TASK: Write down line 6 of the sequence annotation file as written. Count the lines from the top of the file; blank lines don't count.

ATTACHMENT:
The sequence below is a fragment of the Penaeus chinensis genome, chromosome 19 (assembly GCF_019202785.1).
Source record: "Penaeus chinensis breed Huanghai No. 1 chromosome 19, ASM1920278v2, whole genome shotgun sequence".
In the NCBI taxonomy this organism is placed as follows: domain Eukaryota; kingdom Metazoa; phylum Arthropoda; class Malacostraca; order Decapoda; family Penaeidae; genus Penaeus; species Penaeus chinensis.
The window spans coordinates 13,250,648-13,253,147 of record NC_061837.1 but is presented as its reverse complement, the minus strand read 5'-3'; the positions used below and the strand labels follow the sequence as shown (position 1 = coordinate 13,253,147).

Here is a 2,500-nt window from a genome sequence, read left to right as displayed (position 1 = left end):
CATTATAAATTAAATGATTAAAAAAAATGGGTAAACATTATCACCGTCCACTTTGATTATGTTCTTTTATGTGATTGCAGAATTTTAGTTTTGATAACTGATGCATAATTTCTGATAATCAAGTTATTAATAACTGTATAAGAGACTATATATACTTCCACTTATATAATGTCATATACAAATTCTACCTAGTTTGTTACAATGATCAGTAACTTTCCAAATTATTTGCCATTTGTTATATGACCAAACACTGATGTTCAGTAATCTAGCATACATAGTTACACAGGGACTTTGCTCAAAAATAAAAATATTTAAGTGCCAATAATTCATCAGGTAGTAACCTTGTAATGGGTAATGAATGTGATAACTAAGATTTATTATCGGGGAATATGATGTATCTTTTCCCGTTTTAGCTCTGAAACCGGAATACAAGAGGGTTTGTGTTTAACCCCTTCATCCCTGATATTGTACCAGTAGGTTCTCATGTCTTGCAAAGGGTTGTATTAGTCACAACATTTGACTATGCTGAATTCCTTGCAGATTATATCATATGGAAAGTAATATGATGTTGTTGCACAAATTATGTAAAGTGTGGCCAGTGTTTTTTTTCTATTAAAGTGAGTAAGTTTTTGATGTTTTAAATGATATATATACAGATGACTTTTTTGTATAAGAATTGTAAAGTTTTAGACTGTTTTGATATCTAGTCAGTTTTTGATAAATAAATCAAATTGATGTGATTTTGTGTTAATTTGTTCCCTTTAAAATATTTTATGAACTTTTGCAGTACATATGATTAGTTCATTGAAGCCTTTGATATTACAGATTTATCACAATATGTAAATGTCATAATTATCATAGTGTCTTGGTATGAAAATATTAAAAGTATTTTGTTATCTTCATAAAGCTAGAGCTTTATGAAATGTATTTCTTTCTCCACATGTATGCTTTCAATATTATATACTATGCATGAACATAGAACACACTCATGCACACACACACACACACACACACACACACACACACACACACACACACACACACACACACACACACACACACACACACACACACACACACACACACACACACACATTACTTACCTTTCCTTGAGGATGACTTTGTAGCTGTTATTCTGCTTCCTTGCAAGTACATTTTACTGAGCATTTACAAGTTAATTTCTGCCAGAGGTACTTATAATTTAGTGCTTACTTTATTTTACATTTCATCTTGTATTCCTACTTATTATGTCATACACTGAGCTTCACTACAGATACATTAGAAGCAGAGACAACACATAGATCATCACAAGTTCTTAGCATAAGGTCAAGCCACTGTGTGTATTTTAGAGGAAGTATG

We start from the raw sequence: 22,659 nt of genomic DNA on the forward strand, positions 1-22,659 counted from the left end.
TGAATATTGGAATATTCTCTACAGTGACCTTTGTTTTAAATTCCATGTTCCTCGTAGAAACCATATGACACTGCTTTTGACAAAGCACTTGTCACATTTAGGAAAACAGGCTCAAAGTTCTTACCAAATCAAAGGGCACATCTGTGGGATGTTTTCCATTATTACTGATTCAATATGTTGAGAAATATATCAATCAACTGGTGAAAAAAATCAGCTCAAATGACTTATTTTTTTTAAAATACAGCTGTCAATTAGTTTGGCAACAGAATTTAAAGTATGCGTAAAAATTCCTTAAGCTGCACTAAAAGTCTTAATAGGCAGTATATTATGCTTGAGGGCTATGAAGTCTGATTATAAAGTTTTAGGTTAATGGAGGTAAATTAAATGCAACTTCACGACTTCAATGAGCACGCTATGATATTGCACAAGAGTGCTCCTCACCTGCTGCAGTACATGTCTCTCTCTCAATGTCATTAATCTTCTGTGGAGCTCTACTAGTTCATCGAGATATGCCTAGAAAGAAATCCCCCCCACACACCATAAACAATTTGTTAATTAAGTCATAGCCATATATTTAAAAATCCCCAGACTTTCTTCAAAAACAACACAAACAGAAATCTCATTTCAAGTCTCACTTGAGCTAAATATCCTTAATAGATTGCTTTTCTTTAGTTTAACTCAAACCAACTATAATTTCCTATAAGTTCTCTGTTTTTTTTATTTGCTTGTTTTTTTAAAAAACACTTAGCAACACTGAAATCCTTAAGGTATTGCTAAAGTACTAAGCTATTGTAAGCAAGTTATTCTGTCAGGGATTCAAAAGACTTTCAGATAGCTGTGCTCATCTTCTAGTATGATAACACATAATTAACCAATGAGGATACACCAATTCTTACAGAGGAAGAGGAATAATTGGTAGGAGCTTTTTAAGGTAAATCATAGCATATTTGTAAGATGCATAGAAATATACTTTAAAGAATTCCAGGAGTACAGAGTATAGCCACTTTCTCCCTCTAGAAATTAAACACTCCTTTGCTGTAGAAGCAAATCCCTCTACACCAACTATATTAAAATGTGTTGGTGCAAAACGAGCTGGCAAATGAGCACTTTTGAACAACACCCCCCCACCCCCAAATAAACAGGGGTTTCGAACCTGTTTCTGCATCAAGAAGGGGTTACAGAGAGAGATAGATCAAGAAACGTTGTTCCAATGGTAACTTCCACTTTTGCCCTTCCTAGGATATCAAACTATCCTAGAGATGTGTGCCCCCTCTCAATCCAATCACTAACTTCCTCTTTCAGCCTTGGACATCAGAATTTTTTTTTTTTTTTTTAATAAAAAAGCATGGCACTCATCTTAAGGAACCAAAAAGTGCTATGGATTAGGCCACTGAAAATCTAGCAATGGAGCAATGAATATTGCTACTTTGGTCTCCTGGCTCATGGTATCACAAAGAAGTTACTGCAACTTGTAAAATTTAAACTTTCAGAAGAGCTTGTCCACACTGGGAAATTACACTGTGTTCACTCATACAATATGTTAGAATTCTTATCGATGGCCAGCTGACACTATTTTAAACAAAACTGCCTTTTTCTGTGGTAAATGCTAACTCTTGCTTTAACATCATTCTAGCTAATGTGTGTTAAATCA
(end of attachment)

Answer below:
CATTATAAATTAAATGATTAAAAAAAATGGGTAAACATTATCACCGTCCACTTTGATTATGTTCTTTTATGTGATTGCAGAATTTTAGTTTTGATAACTGATGCATAATTTCTGATAATCAAGTTATTAATAACTGTATAAGAGACTATATATACTTCCACTTATATAATGTCATATACAAATTCTACCTAGTTTGTTACAATGATCAGTAACTTTCCAAATTATTTGCCATTTGTTATATGACCAAACACTGATGTTCAGTAATCTAGCATACATAGTTACACAGGGACTTTGCTCAAAAATAAAAATATTTAAGTGCCAATAATTCATCAGGTAGTAACCTTGTAATGGGTAATGAATGTGATAACTAAGATTTATTATCGGGGAATATGATGTATCTTTTCCCGTTTTAGCTCTGAAACCGGAATACAAGAGGGTTTGTGTTTAACCCCTTCATCCCTGATATTGTACCAGTAGGTTCTCATGTCTTGCAAAGGGTTGTATTAGTCACAACATTTGACTATGCTGAATTCCTTGCAGATTATATCATATGGAAAGTAATATGATGTTGTTGCACAAATTATGTAAAGTGTGGCCAGTGTTTTTTTTCTATTAAAGTGAGTAAGTTTTTGATGTTTTAAATGATATATATACAGATGACTTTTTTGTATAAGAATTGTAAAGTTTTAGACTGTTTTGATATCTAGTCAGTTTTTGATAAATAAATCAAATTGATGTGATTTTGTGTTAATTTGTTCCCTTTAAAATATTTTATGAACTTTTGCAGTACATATGATTAGTTCATTGAAGCCTTTGATATTACAGATTTATCACAATATGTAAATGTCATAATTATCATAGTGTCTTGGTATGAAAATATTAAAAGTATTTTGTTATCTTCATAAAGCTAGAGCTTTATGAAATGTATTTCTTTCTCCACATGTATGCTTTCAATATTATATACTATGCATGAACATAGAACACACTCATGCACACACACACACACACACACACACACACACACACACACACACACACACACACACACACACACACACACACACACACACACACACACACACACACACACACACATTACTTACCTTTCCTTGAGGATGACTTTGTAGCTGTTATTCTGCTTCCTTGCAAGTACATTTTACTGAGCATTTACAAGTTAATTTCTGCCAGAGGTACTTATAATTTAGTGCTTACTTTATTTTACATTTCATCTTGTATTCCTACTTATTATGTCATACACTGAGCTTCACTACAGATACATTAGAAGCAGAGACAACACATAGATCATCACAAGTTCTTAGCATAAGGTCAAGCCACTGTGTGTATTTTAGAGGAAGTATG